I'm just so glad to hear from you! Please keep us posted on the good, the bad and the ugly of how things are going. Your experience can help others.

    Love to you, Alb!
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  10. Scent of Cedar *

    Scent of Cedar * Well-Known Member

    I think this was the right thing. If there is success, it will be your son's success. If there is success, it will be that your son was able to create a different life for himself than the one he was headed for so short a time ago.

    The worse sin would have been not to believe in your child. Until we are certain, until we so resent helping because we realize we are being lied to and help anyway ~ but this time, because we cannot face who we will be if we don't help (which is an apt description of the ugliness of enabling) we must believe in our children's abilities to turn their lives in another direction. The energy to do that is your son's energy.

    All you did was make it possible for him to accomplish a positive goal sooner.

    I think there are no shortcuts, here.

    Until we have tried everything we know, I think we cannot, nor should we, turn away from our kids. It's when we begin to see ourselves as their saviors and they begin to practice self deception to get us to save them ~ that is the ugly circle of enabling.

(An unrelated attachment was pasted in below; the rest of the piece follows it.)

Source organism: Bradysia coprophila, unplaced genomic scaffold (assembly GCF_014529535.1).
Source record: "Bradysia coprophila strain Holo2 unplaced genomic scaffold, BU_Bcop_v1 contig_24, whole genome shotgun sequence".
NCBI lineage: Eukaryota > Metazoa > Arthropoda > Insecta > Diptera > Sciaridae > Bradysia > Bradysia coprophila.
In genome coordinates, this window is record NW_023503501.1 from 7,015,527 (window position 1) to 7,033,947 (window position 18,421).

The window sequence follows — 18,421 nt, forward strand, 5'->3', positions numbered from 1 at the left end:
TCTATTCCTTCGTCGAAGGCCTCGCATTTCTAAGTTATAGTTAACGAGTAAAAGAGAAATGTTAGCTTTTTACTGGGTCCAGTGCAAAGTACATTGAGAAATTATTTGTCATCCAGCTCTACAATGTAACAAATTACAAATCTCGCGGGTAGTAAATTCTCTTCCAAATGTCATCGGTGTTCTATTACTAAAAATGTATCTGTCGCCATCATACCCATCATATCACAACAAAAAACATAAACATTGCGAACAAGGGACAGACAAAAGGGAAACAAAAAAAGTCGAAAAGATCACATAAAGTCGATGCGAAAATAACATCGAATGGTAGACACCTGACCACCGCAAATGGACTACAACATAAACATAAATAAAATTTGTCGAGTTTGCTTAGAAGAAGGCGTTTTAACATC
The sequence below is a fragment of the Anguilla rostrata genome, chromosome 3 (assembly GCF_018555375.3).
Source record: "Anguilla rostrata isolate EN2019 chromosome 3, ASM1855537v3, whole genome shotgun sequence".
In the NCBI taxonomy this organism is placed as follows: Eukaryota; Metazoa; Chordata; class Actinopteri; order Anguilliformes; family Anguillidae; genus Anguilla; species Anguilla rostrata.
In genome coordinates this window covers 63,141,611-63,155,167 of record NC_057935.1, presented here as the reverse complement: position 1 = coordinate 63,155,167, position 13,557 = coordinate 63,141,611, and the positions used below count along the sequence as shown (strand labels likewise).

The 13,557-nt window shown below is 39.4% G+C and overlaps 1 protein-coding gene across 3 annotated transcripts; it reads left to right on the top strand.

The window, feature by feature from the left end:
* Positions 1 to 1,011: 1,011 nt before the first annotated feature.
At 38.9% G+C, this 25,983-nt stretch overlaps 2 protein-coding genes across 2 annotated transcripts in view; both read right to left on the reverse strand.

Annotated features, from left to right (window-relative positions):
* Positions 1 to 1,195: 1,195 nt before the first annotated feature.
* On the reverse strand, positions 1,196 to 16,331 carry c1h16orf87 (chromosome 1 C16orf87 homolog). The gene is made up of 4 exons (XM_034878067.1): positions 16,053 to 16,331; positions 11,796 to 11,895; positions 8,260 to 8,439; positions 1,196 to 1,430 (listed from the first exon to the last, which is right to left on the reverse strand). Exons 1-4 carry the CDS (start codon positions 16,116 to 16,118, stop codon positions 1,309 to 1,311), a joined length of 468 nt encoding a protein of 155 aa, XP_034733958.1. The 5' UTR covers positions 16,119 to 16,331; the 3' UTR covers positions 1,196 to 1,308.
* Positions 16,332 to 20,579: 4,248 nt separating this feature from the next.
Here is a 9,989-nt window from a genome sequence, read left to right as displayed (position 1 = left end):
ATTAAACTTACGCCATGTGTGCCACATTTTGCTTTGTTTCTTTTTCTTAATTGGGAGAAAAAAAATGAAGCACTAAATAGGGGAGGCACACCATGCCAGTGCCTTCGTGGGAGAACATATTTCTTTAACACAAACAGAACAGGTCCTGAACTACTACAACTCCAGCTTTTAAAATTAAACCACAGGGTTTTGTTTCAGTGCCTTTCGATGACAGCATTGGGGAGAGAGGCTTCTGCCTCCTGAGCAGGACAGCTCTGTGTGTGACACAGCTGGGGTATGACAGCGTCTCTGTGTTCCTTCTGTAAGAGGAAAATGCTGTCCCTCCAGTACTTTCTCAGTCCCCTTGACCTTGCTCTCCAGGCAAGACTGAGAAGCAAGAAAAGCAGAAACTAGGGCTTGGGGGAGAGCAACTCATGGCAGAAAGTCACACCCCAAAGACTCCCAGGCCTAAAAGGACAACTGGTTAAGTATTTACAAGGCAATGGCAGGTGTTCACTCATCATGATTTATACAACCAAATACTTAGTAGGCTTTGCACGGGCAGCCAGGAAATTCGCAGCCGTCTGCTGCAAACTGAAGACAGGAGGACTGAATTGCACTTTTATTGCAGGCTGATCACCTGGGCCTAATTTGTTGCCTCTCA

The child's self deception.

    Our willing compliance, for the sake of our own dreams.

    That's where everything gets messed up, somehow.

    I believe it was the right thing. Especially given that you are not as wrapped up in the outcome. What will come will come. You have done the best thing you knew.

    That is what matters.

    This is not a game. These are our children. The issue is less what we do or do not do than it is that we do what we do for the right reasons. That is the tricky part.

    None of this is easy or simple, and there is no one size fits all answer.

    At the end of the day, we become very humble, it seems. Not so much here on the Board, but in our relationships to our children, and to ourselves. There is a kind of grace in: "I don't know. I'm sorry, but I just don't know."

    It was very hard for me to say those words to my children. That was my piece of reward for enabling, maybe. That I got to know, to be seen as someone who knew, whether I knew or not. That there was always something to try, some way for me to pull the iron out of the fire until one day, there wasn't.

    A kind of twisted martyrdom.


    I don't know why those darn kids couldn't have just done the right things so none of us had to go through all this.


    Remember when we were the best moms ever?

    It was very hard to let that go.

    When I did, I learned that I was and am a fine, fine mother. The problems of addiction or emotional illness are multi-layered complexities.